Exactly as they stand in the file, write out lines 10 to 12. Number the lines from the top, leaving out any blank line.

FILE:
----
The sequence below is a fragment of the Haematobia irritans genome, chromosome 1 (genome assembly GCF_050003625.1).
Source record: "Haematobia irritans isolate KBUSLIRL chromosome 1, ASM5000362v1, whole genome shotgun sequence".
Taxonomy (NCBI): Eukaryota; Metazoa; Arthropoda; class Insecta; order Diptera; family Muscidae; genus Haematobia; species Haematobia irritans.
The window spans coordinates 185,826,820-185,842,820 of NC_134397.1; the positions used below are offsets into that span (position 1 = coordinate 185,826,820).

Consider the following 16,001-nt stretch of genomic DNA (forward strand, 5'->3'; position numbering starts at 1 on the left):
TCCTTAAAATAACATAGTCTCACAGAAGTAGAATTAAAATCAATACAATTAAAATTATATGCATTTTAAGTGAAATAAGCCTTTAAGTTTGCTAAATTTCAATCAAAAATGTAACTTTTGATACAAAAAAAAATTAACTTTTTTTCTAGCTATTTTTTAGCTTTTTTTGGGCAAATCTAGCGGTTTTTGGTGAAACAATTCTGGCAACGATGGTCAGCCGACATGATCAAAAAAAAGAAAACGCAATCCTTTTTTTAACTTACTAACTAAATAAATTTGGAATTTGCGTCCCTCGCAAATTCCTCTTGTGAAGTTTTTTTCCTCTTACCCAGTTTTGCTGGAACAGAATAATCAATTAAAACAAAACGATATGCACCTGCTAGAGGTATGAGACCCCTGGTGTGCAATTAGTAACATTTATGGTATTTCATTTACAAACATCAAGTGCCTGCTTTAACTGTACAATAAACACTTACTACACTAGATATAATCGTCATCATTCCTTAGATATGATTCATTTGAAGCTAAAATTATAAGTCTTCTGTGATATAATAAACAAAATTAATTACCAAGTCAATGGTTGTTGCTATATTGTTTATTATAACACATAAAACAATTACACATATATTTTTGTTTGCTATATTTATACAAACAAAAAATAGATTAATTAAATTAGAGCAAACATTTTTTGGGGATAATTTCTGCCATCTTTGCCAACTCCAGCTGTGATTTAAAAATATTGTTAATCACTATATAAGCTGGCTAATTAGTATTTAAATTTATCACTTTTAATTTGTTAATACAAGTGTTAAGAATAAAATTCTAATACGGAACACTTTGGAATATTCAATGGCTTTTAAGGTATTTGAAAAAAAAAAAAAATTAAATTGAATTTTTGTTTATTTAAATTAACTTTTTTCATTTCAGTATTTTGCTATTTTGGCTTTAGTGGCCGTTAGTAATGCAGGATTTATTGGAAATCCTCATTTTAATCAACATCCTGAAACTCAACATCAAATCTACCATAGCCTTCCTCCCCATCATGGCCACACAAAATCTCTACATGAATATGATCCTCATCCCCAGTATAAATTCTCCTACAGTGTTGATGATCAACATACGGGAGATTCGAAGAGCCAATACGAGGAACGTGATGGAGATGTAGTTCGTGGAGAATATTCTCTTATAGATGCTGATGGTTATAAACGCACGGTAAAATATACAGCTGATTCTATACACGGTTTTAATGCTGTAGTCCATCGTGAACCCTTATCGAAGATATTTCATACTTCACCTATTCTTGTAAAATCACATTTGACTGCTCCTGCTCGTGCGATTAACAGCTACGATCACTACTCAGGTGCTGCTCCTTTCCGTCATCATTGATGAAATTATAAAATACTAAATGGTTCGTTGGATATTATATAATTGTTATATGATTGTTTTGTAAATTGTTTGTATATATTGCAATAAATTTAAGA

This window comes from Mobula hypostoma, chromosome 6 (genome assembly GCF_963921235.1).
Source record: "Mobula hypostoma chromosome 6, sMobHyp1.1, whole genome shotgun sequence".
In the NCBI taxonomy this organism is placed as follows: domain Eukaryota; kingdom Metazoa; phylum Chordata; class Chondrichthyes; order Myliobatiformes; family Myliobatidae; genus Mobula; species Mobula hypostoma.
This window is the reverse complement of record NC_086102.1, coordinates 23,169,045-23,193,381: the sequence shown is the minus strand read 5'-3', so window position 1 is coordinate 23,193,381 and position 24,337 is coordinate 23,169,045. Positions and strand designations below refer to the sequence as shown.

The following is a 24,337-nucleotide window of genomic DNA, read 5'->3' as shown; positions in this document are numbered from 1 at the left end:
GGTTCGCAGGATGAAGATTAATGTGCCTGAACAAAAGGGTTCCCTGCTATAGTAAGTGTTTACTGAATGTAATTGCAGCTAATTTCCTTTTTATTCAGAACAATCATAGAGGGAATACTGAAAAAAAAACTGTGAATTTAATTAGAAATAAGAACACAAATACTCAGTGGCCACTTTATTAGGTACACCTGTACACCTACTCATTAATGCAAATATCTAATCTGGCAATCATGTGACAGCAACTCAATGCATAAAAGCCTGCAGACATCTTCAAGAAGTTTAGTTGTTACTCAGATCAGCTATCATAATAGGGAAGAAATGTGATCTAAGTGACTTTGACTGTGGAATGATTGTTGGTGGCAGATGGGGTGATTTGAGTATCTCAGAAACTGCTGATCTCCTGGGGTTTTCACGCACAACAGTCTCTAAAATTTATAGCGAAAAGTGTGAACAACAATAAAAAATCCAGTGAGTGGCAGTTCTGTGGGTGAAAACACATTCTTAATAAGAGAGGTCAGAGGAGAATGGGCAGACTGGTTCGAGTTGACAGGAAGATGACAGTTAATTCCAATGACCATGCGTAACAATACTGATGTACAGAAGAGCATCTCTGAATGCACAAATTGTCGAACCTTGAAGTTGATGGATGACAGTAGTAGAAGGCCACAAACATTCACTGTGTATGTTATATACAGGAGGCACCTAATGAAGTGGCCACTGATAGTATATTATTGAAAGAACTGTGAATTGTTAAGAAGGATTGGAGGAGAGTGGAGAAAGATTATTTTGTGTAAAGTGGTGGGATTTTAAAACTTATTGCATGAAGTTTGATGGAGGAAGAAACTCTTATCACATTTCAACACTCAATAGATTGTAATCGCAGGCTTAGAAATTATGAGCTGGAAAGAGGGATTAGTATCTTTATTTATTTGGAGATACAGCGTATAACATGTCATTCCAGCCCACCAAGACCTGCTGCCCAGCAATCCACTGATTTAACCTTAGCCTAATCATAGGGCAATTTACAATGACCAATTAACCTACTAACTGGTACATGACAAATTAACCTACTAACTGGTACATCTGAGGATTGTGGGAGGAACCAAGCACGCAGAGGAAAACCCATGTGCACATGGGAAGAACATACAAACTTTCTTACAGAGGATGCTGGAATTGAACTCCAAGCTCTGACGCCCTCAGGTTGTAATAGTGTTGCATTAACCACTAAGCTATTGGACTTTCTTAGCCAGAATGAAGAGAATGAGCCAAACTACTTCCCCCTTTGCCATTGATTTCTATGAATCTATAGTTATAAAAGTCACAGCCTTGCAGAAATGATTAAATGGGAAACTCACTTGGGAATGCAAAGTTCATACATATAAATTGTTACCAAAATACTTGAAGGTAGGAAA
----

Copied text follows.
This window is the reverse complement of record NC_086102.1, coordinates 23,169,045-23,193,381: the sequence shown is the minus strand read 5'-3', so window position 1 is coordinate 23,193,381 and position 24,337 is coordinate 23,169,045. Positions and strand designations below refer to the sequence as shown.

The following is a 24,337-nucleotide window of genomic DNA, read 5'->3' as shown; positions in this document are numbered from 1 at the left end:
GGTTCGCAGGATGAAGATTAATGTGCCTGAACAAAAGGGTTCCCTGCTATAGTAAGTGTTTACTGAATGTAATTGCAGCTAATTTCCTTTTTATTCAGAACAATCATAGAGGGAATACTGAAAAAAAAACTGTGAATTTAATTAGAAATAAGAACACAAATACTCAGTGGCCACTTTATTAGGTACACCTGTACACCTACTCATTAATGCAAATATCTAATCTGGCAATCATGTGACAGCAACTCAATGCATAAAAGCCTGCAGACATCTTCAAGAAGTTTAGTTGTTACTCAGATCAGCTATCATAATAGGGAAGAAATGTGATCTAAGTGACTTTGACTGTGGAATGATTGTTGGTGGCAGATGGGGTGATTTGAGTATCTCAGAAACTGCTGATCTCCTGGGGTTTTCACGCACAACAGTCTCTAAAATTTATAGCGAAAAGTGTGAACAACAATAAAAAATCCAGTGAGTGGCAGTTCTGTGGGTGAAAACACATTCTTAATAAGAGAGGTCAGAGGAGAATGGGCAGACTGGTTCGAGTTGACAGGAAGATGACAGTTAATTCCAATGACCATGCGTAACAATACTGATGTACAGAAGAGCATCTCTGAATGCACAAATTGTCGAACCTTGAAGTTGATGGATGACAGTAGTAGAAGGCCACAAACATTCACTGTGTATGTTATATACAGGAGGCACCTAATGAAGTGGCCACTGATAGTATATTATTGAAAGAACTGTGAATTGTTAAGAAGGATTGGAGGAGAGTGGAGAAAGATTATTTTGTGTAAAGTGGTGGGATTTTAAAACTTATTGCATGAAGTTTGATGGAGGAAGAAACTCTTATCACATTTCAACACTCAATAGATTGTAATCGCAGGCTTAGAAATTATGAGCTGGAAAGAGGGATTAGTATCTTTATTTATTTGGAGATACAGCGTATAACATGTCATTCCAGCCCACCAAGACCTGCTGCCCAGCAATCCACTGATTTAACCTTAGCCTAATCATAGGGCAATTTACAATGACCAATTAACCTACTAACTGGTACATGACAAATTAACCTACTAACTGGTACATCTGAGGATTGTGGGAGGAACCAAGCACGCAGAGGAAAACCCATGTGCACATGGGAAGAACATACAAACTTTCTTACAGAGGATGCTGGAATTGAACTCCAAGCTCTGACGCCCTCAGGTTGTAATAGTGTTGCATTAACCACTAAGCTATTGGACTTTCTTAGCCAGAATGAAGAGAATGAGCCAAACTACTTCCCCCTTTGCCATTGATTTCTATGAATCTATAGTTATAAAAGTCACAGCCTTGCAGAAATGATTAAATGGGAAACTCACTTGGGAATGCAAAGTTCATACATATAAATTGTTACCAAAATACTTGAAGGTAGGAAA